2011 5.30pm. Leave office and head home through crappy London traffic. Change from smart office outfit into trackie bottoms and watch Glee. Dinner, evening activities if not too knackered (Zumba or choir), hubby time, bed. Look forward to receiving payslip this week.

The sign on the loo door at work. Don't miss that!

The sign on the loo door at the old office. Classy.

2013 5.30pm still at computer not noticing the time. Fix up time to have coffee with friend or something else fun later in the week. Dinner, evening activities (Zumba, choir, writing group, writing, more work), hubby time, ok just one more check of emails, bed. Wonder if there is enough money in the bank to pay this month’s bills.

So on the plus side I don’t go to loads of meetings any more (a staple of public sector life), the canteen and bathroom at my house are better and my computer works. Yay. On the down side I miss spending time with my colleagues but often meet with friends for coffee or for after work drinks and I have more energy for my hobbies. The money is the main difference but all in all I like the challenge and on balance I think freelancing wins out.

Will I still think the same way in a year’s time?

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7 thoughts on “Now and then: self-employed v employed

  1. Just read your blog – it’s great. Reminded me of how I felt after going freelance….
    In 1997 I was scared – but knew I had to make the move to independence because the situation I was in had become untenable. During the 6.5 years I spent in a Health Promotion department which kpet being re-orgainsed, I’d had to re-apply for my job ( or one that ‘they’ said was similar) 5 times.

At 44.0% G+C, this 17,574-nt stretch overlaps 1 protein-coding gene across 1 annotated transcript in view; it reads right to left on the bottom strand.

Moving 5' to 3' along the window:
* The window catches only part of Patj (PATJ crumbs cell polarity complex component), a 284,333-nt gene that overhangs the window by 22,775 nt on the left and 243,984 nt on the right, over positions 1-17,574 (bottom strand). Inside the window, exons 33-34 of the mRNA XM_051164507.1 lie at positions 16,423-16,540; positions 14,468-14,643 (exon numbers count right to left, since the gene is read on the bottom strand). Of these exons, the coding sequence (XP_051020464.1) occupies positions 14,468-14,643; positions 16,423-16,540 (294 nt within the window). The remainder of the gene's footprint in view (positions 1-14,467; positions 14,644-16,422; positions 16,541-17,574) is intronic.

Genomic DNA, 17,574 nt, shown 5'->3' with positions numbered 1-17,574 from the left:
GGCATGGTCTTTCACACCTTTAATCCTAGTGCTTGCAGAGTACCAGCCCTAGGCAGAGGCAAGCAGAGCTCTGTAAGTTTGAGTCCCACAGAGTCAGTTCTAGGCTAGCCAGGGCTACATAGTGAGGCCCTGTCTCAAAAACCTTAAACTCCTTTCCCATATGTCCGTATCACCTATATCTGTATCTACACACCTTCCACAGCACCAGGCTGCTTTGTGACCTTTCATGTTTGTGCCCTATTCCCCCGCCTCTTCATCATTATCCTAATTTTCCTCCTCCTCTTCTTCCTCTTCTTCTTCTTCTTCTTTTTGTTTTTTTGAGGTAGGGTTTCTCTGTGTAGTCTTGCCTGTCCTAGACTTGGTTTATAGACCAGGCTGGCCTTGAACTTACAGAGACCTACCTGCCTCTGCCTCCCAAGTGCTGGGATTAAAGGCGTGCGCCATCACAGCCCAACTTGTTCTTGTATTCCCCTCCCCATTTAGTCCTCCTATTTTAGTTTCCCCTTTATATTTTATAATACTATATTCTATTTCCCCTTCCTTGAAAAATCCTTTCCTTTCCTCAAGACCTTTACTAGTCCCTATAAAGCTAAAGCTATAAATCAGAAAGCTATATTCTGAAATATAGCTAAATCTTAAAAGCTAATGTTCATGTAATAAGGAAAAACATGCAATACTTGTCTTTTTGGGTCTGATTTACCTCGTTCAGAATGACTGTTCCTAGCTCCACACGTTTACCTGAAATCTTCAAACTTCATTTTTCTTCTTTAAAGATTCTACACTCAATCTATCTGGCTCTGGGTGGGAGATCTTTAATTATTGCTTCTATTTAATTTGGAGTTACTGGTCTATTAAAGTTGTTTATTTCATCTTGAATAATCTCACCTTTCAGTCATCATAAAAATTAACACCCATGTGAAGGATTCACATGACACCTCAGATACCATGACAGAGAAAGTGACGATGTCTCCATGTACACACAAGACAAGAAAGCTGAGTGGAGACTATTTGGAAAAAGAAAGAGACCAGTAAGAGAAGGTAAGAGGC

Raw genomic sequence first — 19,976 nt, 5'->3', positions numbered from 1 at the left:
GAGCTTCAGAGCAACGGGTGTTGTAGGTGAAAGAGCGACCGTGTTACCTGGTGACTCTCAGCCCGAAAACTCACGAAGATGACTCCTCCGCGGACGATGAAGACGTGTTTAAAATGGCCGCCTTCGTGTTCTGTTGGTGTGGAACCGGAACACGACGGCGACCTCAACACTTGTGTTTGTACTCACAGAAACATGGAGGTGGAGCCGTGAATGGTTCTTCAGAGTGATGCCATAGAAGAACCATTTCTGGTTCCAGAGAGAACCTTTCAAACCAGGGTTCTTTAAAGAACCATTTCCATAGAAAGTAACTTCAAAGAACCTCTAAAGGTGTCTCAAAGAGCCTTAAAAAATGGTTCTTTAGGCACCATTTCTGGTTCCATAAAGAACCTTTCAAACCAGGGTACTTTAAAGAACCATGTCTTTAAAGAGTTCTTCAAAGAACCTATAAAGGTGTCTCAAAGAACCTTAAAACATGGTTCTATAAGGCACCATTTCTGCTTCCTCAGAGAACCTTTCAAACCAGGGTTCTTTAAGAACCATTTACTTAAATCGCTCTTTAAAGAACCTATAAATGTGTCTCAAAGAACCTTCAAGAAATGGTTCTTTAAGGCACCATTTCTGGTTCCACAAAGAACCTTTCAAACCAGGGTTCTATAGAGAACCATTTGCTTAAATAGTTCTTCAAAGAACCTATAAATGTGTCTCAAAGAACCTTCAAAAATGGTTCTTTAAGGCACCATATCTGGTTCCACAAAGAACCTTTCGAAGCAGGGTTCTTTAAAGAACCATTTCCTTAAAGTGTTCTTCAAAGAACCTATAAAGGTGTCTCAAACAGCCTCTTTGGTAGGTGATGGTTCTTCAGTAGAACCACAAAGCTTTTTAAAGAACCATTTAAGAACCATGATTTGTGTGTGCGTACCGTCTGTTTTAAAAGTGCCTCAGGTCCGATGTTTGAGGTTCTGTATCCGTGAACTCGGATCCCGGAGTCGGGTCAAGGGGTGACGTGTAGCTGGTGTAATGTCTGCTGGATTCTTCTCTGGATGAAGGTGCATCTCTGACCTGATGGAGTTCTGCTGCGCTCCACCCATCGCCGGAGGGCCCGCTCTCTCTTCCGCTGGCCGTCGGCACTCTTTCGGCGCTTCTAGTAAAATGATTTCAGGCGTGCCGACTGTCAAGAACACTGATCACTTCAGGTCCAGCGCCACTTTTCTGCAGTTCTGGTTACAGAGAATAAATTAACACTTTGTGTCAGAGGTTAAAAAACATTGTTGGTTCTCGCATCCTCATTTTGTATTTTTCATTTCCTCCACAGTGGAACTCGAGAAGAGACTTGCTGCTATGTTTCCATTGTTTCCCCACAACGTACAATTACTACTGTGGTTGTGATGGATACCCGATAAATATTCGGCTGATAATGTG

Now here I am 15 years later (aged 63) and not regretting a moment of it. It’s 2013 and I’ve found my metier: I love my work, enjoy being working with those who contract me to do so and treasure every moement I spend engaging with my freelance colleagues!

  2. Kay says:

    I think this is a true reflection of many freelancers lives: you miss the company of colleagues and the help on tap (computer not playing ball: just ring someone to complain versus homeworking, where you PANIC!) but not the politics, endless meeetings ABOUT meetings and pre-meetings and post-meeting post mortem etc etc. I love the freedom and flexibility, but hate the constant pull to the computer to check and re-check emails. And when the work’s there, the money’s good, but the uncertainty and irregular payment is a bind. I’d love to work in a small, creative co-operative… you could brainstorm and collaborate, but essentially stil do your own thang.

  3. Kay says:

    Sorry, I’ve obvs completely lost the ability to use an apostrophe… too early and not enough caffeine

  4. Tim says:

    Wow, has it really been two years already? How time flies …

    Glad you’re enjoying the positives and that they’re outweighing the negatives. It’s always encouraging to know that the change really does work for some (many?) people, especially for those of us who keep wistfully thinking it would be a great idea but secretly know the odds of actually doing it (unless forced to do so by circumstances) are negligible.

    • Sian Rowland says:

      Yes I’m the same- I would never have left had I not been pushed. I still often wish I had my old job back but you just get on with it I guess. I’m growing more used to my freelance lifestyle and although not very rich (who is nowadays? don’t answer that) I’m not on the breadline yet.